Insurers need certainty. But underwriters of the beleaguered individual market survived months of Trump administration threats to cut off cost-sharing reduction payments and adjusted their premiums accordingly. In fact, they ultimately beat the government at its own game.
The administration will end up shelling out much higher premium tax credits for subsidized enrollees in the individual market because most states instructed insurers to add the cost of CSRs to their benchmark silver plans. Subsidies are calculated based on the cost of these plans.
Some insurers may come out ahead under the ACA's risk-adjustment program. CMS data show that the government owes insurers $12.3 billion in risk-corridor payments to cover losses they incurred on the ACA exchanges from 2014 to 2016. The tab for 2016 alone is nearly $4 billion, according to a Modern Healthcare analysis of the data.
The program was set up to offset insurer losses during the first three years of the insurance exchanges. It was intended to discourage insurers from raising premiums because of uncertainty over who would sign up for coverage.
In 2014, however, a law was enacted making any risk-corridor payments revenue-neutral, which affected how much the CMS could pay out. In turn, insurers have filed 36 different lawsuits against the government to recoup the money. Most of the cases until now have been dismissed as judges gave the executive branch the benefit of the doubt and said that maybe more payments would come.
Now that's no longer the case. In addition, said Mike Adelberg, principal at Faegre Baker Daniels and a former CMS official, the guidance that exists on risk corridors may be interpreted in carriers' favor since the full set regulatory and operational instruction doesn't fully support the argument that the payments in totality be budget-neutral. Moreover, Adelberg said, the Trump administration has been largely silent on the subject. So insurers have good reason to expect the money they were promised when they joined the ACA exchanges.
Of course, nothing is certain in Washington these days. As Congress proved last year, even mandatory appropriations are hard to come by.
Nonetheless, the facts that insurers have proven their ability to adapt and the overall uncertainty that dominated 2017 has waned give Hema Singh of Standard & Poor's reason to believe that insurers have a stable financial outlook.
This isn't to say the individual market itself is what it was designed to be. The dream of a single risk pool in which the healthy people underwrite the sick is largely over, at least for now, healthcare experts and analysts say.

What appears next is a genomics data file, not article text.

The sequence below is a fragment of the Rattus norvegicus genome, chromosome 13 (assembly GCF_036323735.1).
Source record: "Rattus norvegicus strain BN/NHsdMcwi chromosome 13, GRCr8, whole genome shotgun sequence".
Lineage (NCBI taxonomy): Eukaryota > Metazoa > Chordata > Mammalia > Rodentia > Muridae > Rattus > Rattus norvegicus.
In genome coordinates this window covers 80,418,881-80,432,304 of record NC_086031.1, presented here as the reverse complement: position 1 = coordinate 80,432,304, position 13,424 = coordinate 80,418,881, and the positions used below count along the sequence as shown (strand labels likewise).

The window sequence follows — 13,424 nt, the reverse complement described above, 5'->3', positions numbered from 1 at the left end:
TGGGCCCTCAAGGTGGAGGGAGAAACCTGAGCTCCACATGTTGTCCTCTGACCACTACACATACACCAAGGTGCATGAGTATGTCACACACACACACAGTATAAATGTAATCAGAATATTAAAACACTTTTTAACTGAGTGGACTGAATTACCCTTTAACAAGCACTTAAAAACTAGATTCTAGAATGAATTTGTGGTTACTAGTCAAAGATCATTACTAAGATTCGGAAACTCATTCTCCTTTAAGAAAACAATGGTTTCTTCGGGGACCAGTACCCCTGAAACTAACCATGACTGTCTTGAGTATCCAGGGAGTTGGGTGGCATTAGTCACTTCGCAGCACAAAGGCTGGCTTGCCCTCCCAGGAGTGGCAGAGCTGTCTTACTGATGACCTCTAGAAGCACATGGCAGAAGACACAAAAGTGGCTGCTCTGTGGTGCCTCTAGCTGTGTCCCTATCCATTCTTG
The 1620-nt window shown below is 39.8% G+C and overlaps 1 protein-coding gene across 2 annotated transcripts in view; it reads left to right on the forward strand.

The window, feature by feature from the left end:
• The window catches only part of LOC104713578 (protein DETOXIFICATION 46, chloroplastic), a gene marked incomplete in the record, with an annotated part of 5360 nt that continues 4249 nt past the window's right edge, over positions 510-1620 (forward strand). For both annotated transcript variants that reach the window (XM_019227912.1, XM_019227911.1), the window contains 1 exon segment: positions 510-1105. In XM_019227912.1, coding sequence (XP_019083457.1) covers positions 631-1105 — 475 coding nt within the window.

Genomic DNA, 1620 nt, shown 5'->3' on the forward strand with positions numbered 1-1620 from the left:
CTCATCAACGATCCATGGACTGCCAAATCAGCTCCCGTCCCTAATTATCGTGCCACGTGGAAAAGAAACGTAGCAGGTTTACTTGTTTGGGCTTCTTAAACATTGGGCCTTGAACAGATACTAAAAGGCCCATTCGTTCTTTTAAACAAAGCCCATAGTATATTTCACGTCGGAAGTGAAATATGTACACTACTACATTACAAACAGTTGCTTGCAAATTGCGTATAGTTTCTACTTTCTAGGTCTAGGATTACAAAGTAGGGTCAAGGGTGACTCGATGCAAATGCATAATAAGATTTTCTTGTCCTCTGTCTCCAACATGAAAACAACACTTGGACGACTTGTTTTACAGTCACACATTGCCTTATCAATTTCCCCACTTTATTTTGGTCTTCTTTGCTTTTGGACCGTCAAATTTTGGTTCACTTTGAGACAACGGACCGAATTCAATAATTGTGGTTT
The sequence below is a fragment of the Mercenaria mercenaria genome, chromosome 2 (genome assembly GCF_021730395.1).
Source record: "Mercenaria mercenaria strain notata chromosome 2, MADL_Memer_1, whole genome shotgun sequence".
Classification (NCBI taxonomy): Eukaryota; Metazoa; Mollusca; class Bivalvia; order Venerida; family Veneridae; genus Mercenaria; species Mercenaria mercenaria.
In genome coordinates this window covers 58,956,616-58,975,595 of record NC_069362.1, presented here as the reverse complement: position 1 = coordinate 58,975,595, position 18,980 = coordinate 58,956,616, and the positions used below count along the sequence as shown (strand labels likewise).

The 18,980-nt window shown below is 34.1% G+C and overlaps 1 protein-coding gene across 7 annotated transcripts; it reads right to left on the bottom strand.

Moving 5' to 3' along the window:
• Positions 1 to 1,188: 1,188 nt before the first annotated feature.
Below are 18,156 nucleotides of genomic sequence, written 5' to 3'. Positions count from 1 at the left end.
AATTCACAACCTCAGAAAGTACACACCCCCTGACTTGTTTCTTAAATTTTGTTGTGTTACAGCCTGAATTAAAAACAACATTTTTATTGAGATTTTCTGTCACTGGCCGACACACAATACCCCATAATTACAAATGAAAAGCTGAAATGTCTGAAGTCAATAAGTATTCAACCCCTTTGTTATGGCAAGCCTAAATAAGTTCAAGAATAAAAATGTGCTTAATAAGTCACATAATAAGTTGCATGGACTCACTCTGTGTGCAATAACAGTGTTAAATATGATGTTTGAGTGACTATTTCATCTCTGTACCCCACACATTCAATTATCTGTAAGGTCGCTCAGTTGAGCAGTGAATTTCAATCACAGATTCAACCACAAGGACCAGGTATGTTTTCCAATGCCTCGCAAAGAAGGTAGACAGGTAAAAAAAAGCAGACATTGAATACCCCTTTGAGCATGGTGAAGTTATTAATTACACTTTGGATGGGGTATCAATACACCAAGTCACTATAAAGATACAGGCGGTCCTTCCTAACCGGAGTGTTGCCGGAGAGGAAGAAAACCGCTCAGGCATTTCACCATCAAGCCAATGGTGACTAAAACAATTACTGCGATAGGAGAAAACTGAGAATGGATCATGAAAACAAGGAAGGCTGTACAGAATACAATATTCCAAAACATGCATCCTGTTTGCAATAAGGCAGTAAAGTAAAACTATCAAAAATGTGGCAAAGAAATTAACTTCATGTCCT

Timothy Jost said President Trump's executive orders to expand short-duration plans and association health plans, as they take effect, will likely draw healthy, young people out of the market and the trend will carry nationwide.
"There are states like California where things are doing relatively well," said Jost, emeritus health law professor at the Washington and Lee University School of Law. But as states receive regulatory permission to change the rules and siphon healthy people off into short-term plans, the risk pools will split and the individual market could begin to look more like a higher-end Medicaid program with heavily subsidized private plans mostly serving lower-income people and people with pre-existing conditions who don't have employer-sponsored coverage.
So ultimately, if Congress doesn't fund CSRs, the shakeout could end with the individual market looking like a second tier of Medicaid, subsidized with generous premium tax credits that will cost more than anticipated by the ACA.
A caveat to this prediction: Centene, with origins in Medicaid managed care, has figured out how to make the exchanges work by harnessing its Medicaid networks. But the company has come under scrutiny in Washington state where patient advocates found the carrier's provider networks were less than adequate. Determining what a provider network should look like could be the next battlefront.
Off the exchanges, insurers like Aetna and UnitedHealthcare are gunning to package short-term, limited-duration plans and so-called self-insured plans for the small-group market that essentially siphons off good risk with young and healthy employees. Researchers with Georgetown's Center on Insurance Reforms noted this trend over the summer. In states where these self-insured plans took off, the small groups saw double-digit premium spikes.
Add to that impending delays to the ACA's health insurance tax and Cadillac tax and big insurers look bullish.